Of all the Old Money principles, I’ve lately been most interested in privacy. It’s especially interesting now, because of all the ways our privacy is being eroded in the digital age – I can’t keep up! As a new mother, I worry about what the future brings for our daughter in this regard.

I’m curious to know how some of the OMGs who read your blog (and their families) tackle the issues of privacy, both online and offline. As you know, being as private as possible is extremely important when you have much to lose.

I do have a few suggestions of my own, but would love to know if your readers could make any suggestions to ‘dial it in’ even further.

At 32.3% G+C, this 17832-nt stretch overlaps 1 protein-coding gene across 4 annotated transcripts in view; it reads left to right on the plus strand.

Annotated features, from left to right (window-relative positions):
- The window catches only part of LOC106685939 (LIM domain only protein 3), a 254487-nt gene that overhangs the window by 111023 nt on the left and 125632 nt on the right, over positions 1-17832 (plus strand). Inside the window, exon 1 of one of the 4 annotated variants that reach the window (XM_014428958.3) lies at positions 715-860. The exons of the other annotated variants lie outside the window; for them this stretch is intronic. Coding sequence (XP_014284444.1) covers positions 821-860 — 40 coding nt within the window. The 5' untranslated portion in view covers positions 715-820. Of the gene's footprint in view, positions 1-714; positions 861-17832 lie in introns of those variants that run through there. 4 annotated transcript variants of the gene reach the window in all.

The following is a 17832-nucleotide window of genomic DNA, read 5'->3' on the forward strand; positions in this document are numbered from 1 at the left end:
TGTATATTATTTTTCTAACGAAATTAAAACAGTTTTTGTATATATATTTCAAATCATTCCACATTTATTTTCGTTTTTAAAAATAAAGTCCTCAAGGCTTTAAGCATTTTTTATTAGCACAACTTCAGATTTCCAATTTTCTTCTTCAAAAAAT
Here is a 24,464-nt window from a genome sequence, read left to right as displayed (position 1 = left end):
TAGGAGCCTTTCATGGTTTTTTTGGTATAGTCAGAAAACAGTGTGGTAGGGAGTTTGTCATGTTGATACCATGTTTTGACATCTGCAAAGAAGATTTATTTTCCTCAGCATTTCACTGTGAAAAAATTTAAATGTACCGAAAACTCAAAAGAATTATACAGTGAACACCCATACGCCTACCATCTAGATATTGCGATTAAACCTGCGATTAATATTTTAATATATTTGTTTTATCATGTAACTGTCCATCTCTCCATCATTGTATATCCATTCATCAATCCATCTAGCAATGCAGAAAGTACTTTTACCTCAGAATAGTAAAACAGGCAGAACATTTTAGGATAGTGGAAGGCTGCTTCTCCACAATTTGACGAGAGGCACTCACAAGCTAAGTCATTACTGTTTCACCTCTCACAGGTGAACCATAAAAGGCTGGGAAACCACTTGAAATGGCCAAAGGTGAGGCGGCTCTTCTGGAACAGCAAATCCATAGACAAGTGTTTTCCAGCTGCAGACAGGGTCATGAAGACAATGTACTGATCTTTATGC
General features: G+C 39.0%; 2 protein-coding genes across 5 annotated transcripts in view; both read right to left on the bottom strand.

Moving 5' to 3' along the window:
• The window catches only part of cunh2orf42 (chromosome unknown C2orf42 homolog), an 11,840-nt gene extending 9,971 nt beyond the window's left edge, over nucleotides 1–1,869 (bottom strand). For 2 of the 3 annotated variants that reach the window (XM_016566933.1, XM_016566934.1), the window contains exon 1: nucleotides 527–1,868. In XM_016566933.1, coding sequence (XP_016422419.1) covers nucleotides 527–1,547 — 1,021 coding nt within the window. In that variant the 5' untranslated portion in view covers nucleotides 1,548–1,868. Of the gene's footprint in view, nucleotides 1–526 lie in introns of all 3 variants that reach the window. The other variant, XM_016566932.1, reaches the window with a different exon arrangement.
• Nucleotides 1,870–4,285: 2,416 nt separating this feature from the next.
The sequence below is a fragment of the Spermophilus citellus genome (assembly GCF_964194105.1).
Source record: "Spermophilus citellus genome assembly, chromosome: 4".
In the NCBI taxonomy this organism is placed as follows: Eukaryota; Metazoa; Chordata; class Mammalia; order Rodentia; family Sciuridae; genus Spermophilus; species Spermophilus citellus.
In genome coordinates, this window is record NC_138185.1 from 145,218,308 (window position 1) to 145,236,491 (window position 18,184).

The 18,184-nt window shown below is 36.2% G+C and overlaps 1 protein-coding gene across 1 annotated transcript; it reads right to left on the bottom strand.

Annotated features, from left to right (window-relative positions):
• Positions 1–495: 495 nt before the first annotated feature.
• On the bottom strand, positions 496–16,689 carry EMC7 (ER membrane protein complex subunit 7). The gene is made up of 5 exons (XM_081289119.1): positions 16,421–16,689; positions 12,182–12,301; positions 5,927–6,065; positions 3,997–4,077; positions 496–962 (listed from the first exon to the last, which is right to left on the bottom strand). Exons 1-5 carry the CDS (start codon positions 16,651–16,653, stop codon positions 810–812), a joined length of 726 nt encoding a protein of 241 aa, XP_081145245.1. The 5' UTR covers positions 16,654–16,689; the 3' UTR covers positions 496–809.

A few of the privacy steps we’ve implemented:

– Name obscurity – we chose to give our daughter an unused first name. Her legal name is a very common, classic name. My husband has a private/family first name and always says: “If someone calls me by my legal first name, I know they don’t know me.” This helps with reducing fraud attempts. We felt as though having an unused first name was important, especially for our daughter. If someone googled her “public” name, the wouldn’t find any of her “private” information that could be found on data aggregators like MyLife and Spokeo.

– Data aggregator erasing service – We have used a service that seeks and requests removal of your personal information (even home address!) that can be found on aggregation websites like those I mentioned above. Our daughter is too young for this, but we feel it’s essential for anyone 18+